We’ve all heard the terms “Alternative Facts” and “Fake News,” but what does it all mean and who do we believe? This page contains resources to help you evaluate and fact check news sources from Buzzfeed to The New York Times.
Resources for Evaluating News Sources:
Use the questions on this handout to assess the likelihood that a piece of information is fake news. The more red flags you circle, the more skeptical you should be.
How to do a reverse image search in Google: Link
Content For Dr. Malott's Critical Media Assignment
“5 Ways Writers Use Misleading Graphs To Manipulate You [INFOGRAPHIC].” Venngage, 11 Sept. 2018, https://venngage.com/blog/misleading-graphs/. Link
Alleged Fukushima Flowers Imgur, July 2015 Link
Reverse Image search for flowers:
Howard, Brian Clark, et al. “Are ‘Mutated’ Daisies Really Caused by Fukushima Radiation?” National Geographic News, 23 July 2015. Link
“Mutant Daisies from Fukushima?” Snopes.Com, 22 July 2015 Link
Facebook, Google Spread Misinformation About Las Vegas Shooting. What Went Wrong? : All Tech Considered : NPR. Accessed 4 Oct. 2017. Link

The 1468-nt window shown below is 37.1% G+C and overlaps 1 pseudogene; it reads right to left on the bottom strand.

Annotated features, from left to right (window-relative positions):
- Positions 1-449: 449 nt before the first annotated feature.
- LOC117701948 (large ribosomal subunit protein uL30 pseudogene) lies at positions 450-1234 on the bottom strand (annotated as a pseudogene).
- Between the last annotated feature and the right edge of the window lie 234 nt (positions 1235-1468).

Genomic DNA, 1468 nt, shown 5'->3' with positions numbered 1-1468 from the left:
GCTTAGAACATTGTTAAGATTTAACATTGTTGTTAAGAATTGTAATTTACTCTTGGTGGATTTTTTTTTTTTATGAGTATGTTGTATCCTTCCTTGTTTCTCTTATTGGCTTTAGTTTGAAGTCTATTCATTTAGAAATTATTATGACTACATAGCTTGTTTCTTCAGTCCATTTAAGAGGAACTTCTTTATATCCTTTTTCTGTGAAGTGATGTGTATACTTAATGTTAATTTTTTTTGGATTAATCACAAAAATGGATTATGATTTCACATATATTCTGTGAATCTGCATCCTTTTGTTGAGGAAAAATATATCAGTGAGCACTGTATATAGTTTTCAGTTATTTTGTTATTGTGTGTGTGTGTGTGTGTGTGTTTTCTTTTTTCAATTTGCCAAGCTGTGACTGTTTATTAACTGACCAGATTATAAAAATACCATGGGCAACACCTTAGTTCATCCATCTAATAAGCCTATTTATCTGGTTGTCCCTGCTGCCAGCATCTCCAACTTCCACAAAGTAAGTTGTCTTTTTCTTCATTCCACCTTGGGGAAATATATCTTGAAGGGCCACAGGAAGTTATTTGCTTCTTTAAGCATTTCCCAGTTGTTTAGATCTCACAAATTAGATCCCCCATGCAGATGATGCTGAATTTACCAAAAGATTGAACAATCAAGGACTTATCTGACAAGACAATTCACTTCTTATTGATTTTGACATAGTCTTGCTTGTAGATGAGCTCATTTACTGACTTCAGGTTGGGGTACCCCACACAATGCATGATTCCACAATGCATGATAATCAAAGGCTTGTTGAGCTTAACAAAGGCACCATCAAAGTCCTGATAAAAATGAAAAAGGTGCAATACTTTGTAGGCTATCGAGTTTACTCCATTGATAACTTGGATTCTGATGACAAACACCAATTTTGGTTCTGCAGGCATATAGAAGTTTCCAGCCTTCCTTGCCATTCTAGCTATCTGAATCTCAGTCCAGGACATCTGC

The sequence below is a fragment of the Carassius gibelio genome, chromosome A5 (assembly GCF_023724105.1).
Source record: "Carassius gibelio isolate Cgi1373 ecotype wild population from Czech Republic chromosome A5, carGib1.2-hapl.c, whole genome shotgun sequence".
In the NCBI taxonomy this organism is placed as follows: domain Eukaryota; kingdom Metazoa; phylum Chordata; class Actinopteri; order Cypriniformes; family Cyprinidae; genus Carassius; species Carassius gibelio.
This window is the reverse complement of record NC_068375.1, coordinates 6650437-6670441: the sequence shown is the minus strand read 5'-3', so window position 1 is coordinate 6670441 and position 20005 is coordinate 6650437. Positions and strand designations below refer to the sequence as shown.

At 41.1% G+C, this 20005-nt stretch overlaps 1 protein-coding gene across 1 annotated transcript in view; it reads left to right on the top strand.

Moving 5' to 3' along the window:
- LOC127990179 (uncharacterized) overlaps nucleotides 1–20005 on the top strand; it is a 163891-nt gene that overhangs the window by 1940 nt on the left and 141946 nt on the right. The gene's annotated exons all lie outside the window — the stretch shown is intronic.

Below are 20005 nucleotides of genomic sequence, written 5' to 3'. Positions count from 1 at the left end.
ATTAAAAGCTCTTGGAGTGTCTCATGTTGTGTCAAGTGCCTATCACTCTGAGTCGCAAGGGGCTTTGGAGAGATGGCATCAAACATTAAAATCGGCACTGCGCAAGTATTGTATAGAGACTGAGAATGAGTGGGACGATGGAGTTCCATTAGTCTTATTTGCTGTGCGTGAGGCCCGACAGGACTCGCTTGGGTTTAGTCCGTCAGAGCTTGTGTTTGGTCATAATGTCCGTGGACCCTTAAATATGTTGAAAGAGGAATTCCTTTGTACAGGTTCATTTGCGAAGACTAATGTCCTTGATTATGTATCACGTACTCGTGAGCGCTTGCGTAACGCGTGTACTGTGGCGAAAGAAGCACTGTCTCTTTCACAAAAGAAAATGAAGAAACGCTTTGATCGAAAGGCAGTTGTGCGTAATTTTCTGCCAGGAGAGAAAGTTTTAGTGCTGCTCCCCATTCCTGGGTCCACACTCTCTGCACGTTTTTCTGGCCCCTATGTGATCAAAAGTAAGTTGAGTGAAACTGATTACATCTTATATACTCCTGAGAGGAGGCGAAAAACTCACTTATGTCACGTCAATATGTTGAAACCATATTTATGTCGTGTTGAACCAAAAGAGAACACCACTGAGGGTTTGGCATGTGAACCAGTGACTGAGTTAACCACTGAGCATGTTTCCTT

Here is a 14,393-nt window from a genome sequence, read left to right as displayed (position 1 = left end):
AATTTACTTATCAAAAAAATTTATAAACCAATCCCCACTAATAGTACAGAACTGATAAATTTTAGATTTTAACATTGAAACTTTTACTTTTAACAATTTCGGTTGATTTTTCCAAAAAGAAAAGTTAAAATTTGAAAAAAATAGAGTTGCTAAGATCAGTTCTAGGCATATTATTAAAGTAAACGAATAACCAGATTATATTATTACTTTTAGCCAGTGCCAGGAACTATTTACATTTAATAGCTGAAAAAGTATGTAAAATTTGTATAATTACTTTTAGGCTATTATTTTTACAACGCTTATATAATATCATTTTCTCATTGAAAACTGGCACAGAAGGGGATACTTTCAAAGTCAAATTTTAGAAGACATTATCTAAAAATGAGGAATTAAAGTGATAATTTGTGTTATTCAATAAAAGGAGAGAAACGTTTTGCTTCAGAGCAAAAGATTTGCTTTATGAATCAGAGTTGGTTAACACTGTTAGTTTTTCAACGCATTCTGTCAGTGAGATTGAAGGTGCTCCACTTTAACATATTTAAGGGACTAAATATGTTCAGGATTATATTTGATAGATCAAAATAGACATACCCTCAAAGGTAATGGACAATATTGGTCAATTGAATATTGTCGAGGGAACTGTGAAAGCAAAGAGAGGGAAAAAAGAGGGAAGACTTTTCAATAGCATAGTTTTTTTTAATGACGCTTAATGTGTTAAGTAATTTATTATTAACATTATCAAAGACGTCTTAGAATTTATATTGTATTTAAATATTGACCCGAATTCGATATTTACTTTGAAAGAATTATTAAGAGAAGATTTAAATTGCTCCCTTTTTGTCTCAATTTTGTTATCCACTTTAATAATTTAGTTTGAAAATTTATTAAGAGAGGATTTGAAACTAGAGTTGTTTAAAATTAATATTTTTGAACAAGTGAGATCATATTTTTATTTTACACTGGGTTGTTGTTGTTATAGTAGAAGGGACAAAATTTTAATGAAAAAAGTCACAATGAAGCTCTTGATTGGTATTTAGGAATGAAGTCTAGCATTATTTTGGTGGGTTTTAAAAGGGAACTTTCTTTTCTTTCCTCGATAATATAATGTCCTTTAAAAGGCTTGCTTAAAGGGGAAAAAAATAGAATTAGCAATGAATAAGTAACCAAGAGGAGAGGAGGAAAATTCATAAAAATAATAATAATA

Broderick, Ryan. “Here Are All The Hoaxes Being Spread About The Las Vegas Shooting.” BuzzFeed, Accessed 4 Oct. 2017. Link
“Exclusive.” The Daily Caller, Accessed 4 Oct. 2017 Link
“Here’s Why It Is Disingenuous To Say Trump Is Wrong On NFL Ratings.” The Daily Caller. Accessed 4 Oct. 2017. Link
“‘Monday Night Football’ Ratings Buck NFL Trend & Rise Over Last Week & 2016.” Deadline, 26 Sept. 2017 Link
Qiu, Linda. “Are N.F.L. Ratings ‘Way Down,’ as Trump Says? Not Exactly.” The New York Times, 26 Sept. 2017. NYTimes.com Link
Trump Says NFL Ratings Are “Way Down” Due To Protests. But The NFL Says They Are Up. | HuffPost. Link
Fact, False, or Just Flawed: Critically Examining News by Sarah Wingo is licensed under a Creative Commons Attribution-NonCommercial 4.0 International License.